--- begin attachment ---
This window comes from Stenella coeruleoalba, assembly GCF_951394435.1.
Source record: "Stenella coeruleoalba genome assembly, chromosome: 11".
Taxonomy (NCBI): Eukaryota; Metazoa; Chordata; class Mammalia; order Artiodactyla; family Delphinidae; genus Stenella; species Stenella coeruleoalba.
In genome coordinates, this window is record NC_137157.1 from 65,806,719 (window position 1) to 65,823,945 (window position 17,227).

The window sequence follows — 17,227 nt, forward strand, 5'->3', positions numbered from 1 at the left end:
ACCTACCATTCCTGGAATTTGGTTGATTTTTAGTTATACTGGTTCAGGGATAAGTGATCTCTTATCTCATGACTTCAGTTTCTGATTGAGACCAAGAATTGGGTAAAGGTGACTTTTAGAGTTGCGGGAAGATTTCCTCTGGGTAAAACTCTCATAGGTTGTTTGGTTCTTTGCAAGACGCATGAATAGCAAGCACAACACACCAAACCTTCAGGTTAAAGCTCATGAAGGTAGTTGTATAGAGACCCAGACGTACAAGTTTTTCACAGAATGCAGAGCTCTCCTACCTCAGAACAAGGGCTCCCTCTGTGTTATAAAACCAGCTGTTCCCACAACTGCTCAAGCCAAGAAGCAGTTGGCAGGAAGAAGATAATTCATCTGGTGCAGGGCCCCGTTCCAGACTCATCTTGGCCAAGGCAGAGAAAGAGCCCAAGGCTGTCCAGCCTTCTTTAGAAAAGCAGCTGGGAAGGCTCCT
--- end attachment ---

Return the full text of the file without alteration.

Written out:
This window comes from Stenella coeruleoalba, assembly GCF_951394435.1.
Source record: "Stenella coeruleoalba genome assembly, chromosome: 11".
Taxonomy (NCBI): Eukaryota; Metazoa; Chordata; class Mammalia; order Artiodactyla; family Delphinidae; genus Stenella; species Stenella coeruleoalba.
In genome coordinates, this window is record NC_137157.1 from 65,806,719 (window position 1) to 65,823,945 (window position 17,227).

The window sequence follows — 17,227 nt, forward strand, 5'->3', positions numbered from 1 at the left end:
ACCTACCATTCCTGGAATTTGGTTGATTTTTAGTTATACTGGTTCAGGGATAAGTGATCTCTTATCTCATGACTTCAGTTTCTGATTGAGACCAAGAATTGGGTAAAGGTGACTTTTAGAGTTGCGGGAAGATTTCCTCTGGGTAAAACTCTCATAGGTTGTTTGGTTCTTTGCAAGACGCATGAATAGCAAGCACAACACACCAAACCTTCAGGTTAAAGCTCATGAAGGTAGTTGTATAGAGACCCAGACGTACAAGTTTTTCACAGAATGCAGAGCTCTCCTACCTCAGAACAAGGGCTCCCTCTGTGTTATAAAACCAGCTGTTCCCACAACTGCTCAAGCCAAGAAGCAGTTGGCAGGAAGAAGATAATTCATCTGGTGCAGGGCCCCGTTCCAGACTCATCTTGGCCAAGGCAGAGAAAGAGCCCAAGGCTGTCCAGCCTTCTTTAGAAAAGCAGCTGGGAAGGCTCCT